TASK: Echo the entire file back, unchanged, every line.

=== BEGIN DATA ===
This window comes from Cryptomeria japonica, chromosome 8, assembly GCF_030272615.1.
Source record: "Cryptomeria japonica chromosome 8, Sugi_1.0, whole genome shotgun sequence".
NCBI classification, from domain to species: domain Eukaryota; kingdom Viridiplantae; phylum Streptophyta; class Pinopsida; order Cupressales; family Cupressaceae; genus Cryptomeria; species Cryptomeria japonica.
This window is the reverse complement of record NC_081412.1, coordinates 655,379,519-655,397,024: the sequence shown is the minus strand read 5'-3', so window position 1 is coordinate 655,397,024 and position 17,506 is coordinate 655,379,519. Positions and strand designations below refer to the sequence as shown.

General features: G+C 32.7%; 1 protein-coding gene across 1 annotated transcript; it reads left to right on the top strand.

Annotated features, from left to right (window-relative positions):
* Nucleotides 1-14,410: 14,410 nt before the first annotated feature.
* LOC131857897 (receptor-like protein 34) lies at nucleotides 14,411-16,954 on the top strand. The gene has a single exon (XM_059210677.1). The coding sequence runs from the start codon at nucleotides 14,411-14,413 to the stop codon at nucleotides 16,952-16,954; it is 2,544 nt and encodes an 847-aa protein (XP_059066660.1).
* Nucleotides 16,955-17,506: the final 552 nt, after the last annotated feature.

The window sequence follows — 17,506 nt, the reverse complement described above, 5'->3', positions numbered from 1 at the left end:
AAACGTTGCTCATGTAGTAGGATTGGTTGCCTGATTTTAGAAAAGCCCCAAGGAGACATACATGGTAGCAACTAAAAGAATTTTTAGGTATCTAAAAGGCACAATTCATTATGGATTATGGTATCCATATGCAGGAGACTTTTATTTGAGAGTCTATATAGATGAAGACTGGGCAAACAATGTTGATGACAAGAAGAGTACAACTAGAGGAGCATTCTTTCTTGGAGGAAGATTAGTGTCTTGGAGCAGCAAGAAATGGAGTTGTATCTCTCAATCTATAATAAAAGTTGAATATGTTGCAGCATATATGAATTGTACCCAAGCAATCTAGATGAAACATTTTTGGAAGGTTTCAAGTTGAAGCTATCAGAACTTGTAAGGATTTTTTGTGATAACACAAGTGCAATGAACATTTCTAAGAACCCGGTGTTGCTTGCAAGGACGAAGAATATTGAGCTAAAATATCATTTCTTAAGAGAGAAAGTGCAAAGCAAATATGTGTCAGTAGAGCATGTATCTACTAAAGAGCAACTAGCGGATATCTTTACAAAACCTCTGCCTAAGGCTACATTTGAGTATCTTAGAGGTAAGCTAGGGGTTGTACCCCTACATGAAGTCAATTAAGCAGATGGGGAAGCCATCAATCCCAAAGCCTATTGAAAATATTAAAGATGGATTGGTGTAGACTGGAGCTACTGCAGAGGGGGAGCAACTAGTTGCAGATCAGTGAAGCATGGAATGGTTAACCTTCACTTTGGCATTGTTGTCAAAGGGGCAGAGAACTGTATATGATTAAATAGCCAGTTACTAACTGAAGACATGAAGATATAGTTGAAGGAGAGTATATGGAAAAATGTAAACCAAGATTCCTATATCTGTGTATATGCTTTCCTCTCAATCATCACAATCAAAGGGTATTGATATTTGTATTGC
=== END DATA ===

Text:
This window comes from Cryptomeria japonica, chromosome 8, assembly GCF_030272615.1.
Source record: "Cryptomeria japonica chromosome 8, Sugi_1.0, whole genome shotgun sequence".
NCBI classification, from domain to species: domain Eukaryota; kingdom Viridiplantae; phylum Streptophyta; class Pinopsida; order Cupressales; family Cupressaceae; genus Cryptomeria; species Cryptomeria japonica.
This window is the reverse complement of record NC_081412.1, coordinates 655,379,519-655,397,024: the sequence shown is the minus strand read 5'-3', so window position 1 is coordinate 655,397,024 and position 17,506 is coordinate 655,379,519. Positions and strand designations below refer to the sequence as shown.

General features: G+C 32.7%; 1 protein-coding gene across 1 annotated transcript; it reads left to right on the top strand.

Annotated features, from left to right (window-relative positions):
* Nucleotides 1-14,410: 14,410 nt before the first annotated feature.
* LOC131857897 (receptor-like protein 34) lies at nucleotides 14,411-16,954 on the top strand. The gene has a single exon (XM_059210677.1). The coding sequence runs from the start codon at nucleotides 14,411-14,413 to the stop codon at nucleotides 16,952-16,954; it is 2,544 nt and encodes an 847-aa protein (XP_059066660.1).
* Nucleotides 16,955-17,506: the final 552 nt, after the last annotated feature.

The window sequence follows — 17,506 nt, the reverse complement described above, 5'->3', positions numbered from 1 at the left end:
AAACGTTGCTCATGTAGTAGGATTGGTTGCCTGATTTTAGAAAAGCCCCAAGGAGACATACATGGTAGCAACTAAAAGAATTTTTAGGTATCTAAAAGGCACAATTCATTATGGATTATGGTATCCATATGCAGGAGACTTTTATTTGAGAGTCTATATAGATGAAGACTGGGCAAACAATGTTGATGACAAGAAGAGTACAACTAGAGGAGCATTCTTTCTTGGAGGAAGATTAGTGTCTTGGAGCAGCAAGAAATGGAGTTGTATCTCTCAATCTATAATAAAAGTTGAATATGTTGCAGCATATATGAATTGTACCCAAGCAATCTAGATGAAACATTTTTGGAAGGTTTCAAGTTGAAGCTATCAGAACTTGTAAGGATTTTTTGTGATAACACAAGTGCAATGAACATTTCTAAGAACCCGGTGTTGCTTGCAAGGACGAAGAATATTGAGCTAAAATATCATTTCTTAAGAGAGAAAGTGCAAAGCAAATATGTGTCAGTAGAGCATGTATCTACTAAAGAGCAACTAGCGGATATCTTTACAAAACCTCTGCCTAAGGCTACATTTGAGTATCTTAGAGGTAAGCTAGGGGTTGTACCCCTACATGAAGTCAATTAAGCAGATGGGGAAGCCATCAATCCCAAAGCCTATTGAAAATATTAAAGATGGATTGGTGTAGACTGGAGCTACTGCAGAGGGGGAGCAACTAGTTGCAGATCAGTGAAGCATGGAATGGTTAACCTTCACTTTGGCATTGTTGTCAAAGGGGCAGAGAACTGTATATGATTAAATAGCCAGTTACTAACTGAAGACATGAAGATATAGTTGAAGGAGAGTATATGGAAAAATGTAAACCAAGATTCCTATATCTGTGTATATGCTTTCCTCTCAATCATCACAATCAAAGGGTATTGATATTTGTATTGC